Carl Icahn Raises Offer to Buy MGM Debt

Financier offers to buy all outstanding debt at 53 cents on the dollar, an 8-cent premium above the current trading value and a similar increase from Icahn's offer last week.

Carl Icahn says he's ready to hand out more green stuff to soak up MGM's red ink.

The billionaire financier on Tuesday upped his offer to buy all outstanding Lion debt to 53 cents on the dollar. That represents an 8-cent premium above the debt's current trading value and a similar rise from Icahn's offer last week.

MGM owes more than 100 debtholders almost $4 billion and has been seeking approval from the creditors of a company-proposed financial reorganization plan. The "prepackaged" bankruptcy plan would turn outstanding debt into lender equity and hand operating reins of the studio to Spyglass Entertainment co-toppers Gary Barber and Roger Birnbaum, with the Westwood-based production company getting an equity stake of less than 5% in the process.

But Icahn is backing a rival proposal by Lionsgate. That proposal would merge the film and TV minimajor and MGM to give the former a 45% stake in the new entity, Lion lenders a 55% interest and keep $400 million in debt on the corporate books.

Lionsgate's biggest shareholder, Icahn already has accumulated more than $400 million in MGM debt. He seeks more in an effort to force through Lionsgate's merger proposal.

MGM lenders have until Friday to vote to approve or reject the Spyglass-proposed MGM reorg. An MGM source said there is little chance of a second extension of the voting deadline; the first deadline had been set for last Friday.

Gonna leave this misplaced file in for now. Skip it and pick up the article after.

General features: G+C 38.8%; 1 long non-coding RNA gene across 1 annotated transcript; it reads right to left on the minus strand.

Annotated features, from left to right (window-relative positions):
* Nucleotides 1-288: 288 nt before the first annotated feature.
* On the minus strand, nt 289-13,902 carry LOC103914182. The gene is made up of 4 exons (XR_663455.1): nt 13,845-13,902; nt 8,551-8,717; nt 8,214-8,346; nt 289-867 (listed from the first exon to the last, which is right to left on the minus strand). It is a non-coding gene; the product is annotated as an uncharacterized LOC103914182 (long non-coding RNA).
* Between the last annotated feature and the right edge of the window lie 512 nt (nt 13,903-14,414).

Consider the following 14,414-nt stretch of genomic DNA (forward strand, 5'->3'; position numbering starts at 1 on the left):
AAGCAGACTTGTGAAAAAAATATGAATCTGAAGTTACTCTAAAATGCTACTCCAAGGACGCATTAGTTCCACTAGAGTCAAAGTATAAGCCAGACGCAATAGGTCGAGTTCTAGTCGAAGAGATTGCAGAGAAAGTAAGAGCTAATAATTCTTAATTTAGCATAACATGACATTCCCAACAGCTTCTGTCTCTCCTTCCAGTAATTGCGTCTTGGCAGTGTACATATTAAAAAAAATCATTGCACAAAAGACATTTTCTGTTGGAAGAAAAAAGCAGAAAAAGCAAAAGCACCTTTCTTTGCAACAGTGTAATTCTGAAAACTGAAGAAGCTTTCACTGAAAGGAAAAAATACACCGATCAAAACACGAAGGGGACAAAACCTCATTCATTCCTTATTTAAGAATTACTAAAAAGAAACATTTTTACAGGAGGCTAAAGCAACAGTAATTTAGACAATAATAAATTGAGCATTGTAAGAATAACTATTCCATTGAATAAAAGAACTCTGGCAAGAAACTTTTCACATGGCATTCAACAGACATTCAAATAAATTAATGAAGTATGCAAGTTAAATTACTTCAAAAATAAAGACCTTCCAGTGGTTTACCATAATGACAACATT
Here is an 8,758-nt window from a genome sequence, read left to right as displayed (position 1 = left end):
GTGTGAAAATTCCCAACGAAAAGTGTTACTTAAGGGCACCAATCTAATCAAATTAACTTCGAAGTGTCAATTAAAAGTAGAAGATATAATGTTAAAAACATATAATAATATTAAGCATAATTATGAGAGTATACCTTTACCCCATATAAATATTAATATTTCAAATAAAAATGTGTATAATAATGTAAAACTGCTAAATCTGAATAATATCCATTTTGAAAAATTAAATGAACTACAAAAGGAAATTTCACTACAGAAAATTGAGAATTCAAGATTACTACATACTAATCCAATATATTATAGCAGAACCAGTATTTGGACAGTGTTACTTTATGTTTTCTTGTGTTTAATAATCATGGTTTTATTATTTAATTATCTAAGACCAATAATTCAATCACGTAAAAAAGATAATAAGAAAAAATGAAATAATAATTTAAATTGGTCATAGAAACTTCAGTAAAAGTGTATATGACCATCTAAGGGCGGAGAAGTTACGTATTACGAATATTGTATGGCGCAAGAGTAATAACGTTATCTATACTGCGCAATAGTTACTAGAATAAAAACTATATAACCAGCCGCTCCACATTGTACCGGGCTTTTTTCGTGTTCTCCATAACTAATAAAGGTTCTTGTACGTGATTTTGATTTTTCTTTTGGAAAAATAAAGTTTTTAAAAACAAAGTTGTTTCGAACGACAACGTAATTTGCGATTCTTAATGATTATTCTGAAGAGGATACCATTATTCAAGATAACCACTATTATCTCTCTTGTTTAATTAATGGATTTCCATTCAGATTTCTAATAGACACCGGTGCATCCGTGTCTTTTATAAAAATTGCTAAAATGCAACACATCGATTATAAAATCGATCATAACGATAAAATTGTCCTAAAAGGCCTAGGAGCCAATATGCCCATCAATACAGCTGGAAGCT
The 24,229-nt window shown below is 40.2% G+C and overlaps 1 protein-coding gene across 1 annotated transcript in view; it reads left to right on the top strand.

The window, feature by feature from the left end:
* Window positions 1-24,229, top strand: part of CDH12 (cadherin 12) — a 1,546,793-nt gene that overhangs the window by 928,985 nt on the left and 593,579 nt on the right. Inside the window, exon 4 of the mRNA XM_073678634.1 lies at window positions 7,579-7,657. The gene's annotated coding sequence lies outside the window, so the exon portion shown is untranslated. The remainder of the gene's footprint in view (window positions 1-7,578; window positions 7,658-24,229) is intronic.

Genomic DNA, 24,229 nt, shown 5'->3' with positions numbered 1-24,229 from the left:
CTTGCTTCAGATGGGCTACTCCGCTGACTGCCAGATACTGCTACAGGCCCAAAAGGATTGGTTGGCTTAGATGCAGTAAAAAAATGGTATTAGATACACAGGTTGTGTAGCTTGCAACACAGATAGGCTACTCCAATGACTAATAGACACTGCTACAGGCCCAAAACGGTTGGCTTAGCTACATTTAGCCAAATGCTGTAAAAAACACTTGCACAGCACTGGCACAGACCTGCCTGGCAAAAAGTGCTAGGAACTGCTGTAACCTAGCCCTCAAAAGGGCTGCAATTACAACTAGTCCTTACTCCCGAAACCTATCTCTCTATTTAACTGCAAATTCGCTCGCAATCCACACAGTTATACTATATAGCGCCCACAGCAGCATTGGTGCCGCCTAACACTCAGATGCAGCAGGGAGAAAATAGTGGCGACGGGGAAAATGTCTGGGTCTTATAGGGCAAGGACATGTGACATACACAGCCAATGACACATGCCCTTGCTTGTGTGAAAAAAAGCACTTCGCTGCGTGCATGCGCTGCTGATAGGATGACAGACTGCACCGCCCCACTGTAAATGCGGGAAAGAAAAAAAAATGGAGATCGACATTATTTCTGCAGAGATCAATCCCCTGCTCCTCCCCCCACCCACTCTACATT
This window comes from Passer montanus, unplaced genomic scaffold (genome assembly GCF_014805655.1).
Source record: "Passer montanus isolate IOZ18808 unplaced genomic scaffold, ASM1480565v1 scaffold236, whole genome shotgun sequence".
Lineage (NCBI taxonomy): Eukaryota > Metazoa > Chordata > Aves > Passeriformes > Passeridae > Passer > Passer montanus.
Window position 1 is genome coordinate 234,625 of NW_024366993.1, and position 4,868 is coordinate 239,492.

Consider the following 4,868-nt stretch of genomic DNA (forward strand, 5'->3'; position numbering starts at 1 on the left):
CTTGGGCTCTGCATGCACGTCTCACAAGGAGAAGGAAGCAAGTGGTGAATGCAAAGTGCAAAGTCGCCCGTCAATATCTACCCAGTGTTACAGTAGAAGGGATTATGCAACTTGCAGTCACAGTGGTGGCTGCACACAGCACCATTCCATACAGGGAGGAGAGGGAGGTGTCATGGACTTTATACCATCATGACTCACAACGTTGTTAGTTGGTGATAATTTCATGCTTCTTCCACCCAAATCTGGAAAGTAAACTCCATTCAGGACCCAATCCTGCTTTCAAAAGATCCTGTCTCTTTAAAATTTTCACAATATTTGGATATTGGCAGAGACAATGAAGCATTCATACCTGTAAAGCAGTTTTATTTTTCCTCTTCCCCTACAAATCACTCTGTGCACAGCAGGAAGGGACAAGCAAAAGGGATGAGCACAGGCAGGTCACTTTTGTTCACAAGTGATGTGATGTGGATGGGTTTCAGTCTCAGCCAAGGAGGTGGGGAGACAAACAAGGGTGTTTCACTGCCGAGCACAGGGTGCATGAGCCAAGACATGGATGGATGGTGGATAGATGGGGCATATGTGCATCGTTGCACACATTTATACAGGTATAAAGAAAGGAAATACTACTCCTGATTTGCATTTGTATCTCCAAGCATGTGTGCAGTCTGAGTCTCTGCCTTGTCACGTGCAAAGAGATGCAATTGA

A J.P. Morgan-led steering committee of the largest MGM debtholders appears to remain solidly in Spyglass' corner. The biggest MGM creditors such as Anchorage Advisors and Highland Capital acquired their debt holdings at even higher trading values than reflected in Icahn's latest offer.

But elsewhere, smaller creditors might be tempted by the tender offer.

"The 53 cents makes it more interesting," a well-placed source said. "I don't think it will get any of the big guys to bite. But I think some people will, if only out of sheer exhaustion."

MGM has been seeking ways of restructuring its finances for more than a year. Icahn said debtholders representing at least $1.6 billion in MGM debt must accept the tender offer by Friday for it to be implemented.

MGMs current owners -- including Providence Equity, TPG Capital, Sony, Comcast, DLJ Merchant and Quadrangle -- would see their equity positions in the studio wiped out in virtually any MGM restructuring.